I n 2011, a magnitude 6.3 earthquake struck the New Zealand city of Christchurch, killing 185 people and causing thousands of injuries. Despite the damage that CDHB’s facilities sustained, it remained operational and delivered care in the aftermath of the natural disaster. This was possible due partly to steps that CDHB had taken to begin digitizing its care infrastructure the year prior. In 2010, CDHB adopted an internal integrated health system that connected its various facilities to deliver more coordinated care.
But the disaster also uncovered problems in this nascent digital system. Despite greater digital integration across facilities, patient information remained siloed and was often inaccessible to clinical staff when they needed it. “It was a ‘never again’ moment,” recalls Stella Ward, chief digital officer at CDHB. “We must make sure we have digital systems that support our delivery of care.”
As a result, CDHB implemented a range of new information systems across primary care, hospitals, and community care, starting with HealthOne, an internal integrated infrastructure for patient health records available to clinical staff. “It freed up patients in terms of not having to tell their story multiple times,” says Ward. “If they had an X-ray or a lab test in one setting and were going to see a specialist in another setting, they didn’t have to redo those tests because the information was on their record.”
The organization then focused on how digital infrastructure could help its employees by empowering them to take charge of their own experience at work. CDHB deployed a new staff portal powered by ServiceNow, which allows employees to request leave, update bank accounts, send questions to the HR team, and look at duty rosters, among other capabilities.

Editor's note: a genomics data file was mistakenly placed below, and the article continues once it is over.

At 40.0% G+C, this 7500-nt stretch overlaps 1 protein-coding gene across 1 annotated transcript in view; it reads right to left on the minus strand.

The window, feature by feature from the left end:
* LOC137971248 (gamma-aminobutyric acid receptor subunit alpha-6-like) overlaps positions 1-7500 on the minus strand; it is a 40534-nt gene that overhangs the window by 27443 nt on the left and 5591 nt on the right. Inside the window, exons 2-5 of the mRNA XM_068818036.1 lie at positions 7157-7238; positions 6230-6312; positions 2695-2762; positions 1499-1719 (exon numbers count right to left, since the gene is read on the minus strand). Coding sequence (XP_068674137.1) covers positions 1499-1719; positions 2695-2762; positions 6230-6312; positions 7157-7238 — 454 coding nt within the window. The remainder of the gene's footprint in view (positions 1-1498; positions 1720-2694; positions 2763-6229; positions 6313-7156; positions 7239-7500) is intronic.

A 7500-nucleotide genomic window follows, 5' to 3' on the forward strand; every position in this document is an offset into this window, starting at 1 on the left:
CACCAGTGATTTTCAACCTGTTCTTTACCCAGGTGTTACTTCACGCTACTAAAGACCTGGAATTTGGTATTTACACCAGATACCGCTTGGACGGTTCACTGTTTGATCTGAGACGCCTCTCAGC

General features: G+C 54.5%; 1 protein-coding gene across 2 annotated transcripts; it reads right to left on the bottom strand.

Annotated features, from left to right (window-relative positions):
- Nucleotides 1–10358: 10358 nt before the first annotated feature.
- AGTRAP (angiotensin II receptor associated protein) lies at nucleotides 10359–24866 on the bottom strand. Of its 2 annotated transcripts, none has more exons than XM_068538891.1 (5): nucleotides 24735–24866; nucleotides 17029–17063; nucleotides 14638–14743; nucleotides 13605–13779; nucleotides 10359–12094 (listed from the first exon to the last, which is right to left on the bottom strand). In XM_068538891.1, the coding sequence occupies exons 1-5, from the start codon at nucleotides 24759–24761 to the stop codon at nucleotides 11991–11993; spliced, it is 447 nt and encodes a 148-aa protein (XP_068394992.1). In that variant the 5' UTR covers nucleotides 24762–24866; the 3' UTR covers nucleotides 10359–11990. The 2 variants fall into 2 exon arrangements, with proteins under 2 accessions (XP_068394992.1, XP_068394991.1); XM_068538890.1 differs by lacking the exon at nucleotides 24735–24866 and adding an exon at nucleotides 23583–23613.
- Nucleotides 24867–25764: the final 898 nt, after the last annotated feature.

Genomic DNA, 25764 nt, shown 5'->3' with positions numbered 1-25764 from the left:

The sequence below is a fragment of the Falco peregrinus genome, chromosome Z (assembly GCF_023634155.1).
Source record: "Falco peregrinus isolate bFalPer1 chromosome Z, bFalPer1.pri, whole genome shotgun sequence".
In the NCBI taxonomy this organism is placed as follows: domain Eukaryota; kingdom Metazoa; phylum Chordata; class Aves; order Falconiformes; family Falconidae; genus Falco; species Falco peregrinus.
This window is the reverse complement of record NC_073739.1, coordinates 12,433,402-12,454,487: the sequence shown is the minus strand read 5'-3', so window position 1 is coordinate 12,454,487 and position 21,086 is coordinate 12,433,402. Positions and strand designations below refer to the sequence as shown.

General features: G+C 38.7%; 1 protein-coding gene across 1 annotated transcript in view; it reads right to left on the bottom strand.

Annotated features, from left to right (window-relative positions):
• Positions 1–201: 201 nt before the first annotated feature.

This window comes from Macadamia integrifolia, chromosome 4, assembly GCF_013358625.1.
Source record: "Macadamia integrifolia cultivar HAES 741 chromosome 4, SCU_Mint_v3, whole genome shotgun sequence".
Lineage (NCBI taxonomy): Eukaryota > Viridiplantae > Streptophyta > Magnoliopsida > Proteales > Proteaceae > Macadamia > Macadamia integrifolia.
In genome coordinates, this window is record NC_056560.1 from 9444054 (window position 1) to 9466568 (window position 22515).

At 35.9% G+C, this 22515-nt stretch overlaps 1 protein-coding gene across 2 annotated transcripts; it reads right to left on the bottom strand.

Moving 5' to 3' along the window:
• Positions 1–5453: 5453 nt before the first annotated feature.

CDHB also built functionality on top of this platform to support the workflow of orderlies—hospital attendants who assist medical staff and transport patients, equipment, and supplies. “Orderlies are fundamental to the way our hospital works,” says Ward. “We provided them with an app they can use on a mobile device to make sure they’re the most efficient they could be in supporting our hospitals.”
In the years that followed, CDHB continued upgrading its digital infrastructure, setting it up to weather the next crisis. It migrated applications to the cloud, developed a disaster-recovery plan to ensure access to information in case servers went down, and built out functionality to improve its processes.
In 2019, CDHB faced another system shock with the mass shootings at two mosques in Christchurch, which killed 51 people and injured many others. Thanks to its ongoing digital transformation, CDHB was well equipped to treat those impacted by the shootings.
“During such a surge into the emergency department, having digital workflows in place and access to information meant the system could respond to the demand,” says Ward. “Information that was captured across the acute response was available to all disciplines, so trauma patients could be reallocated to the 24-hour surgery, while those in need of long-term care could be transferred.”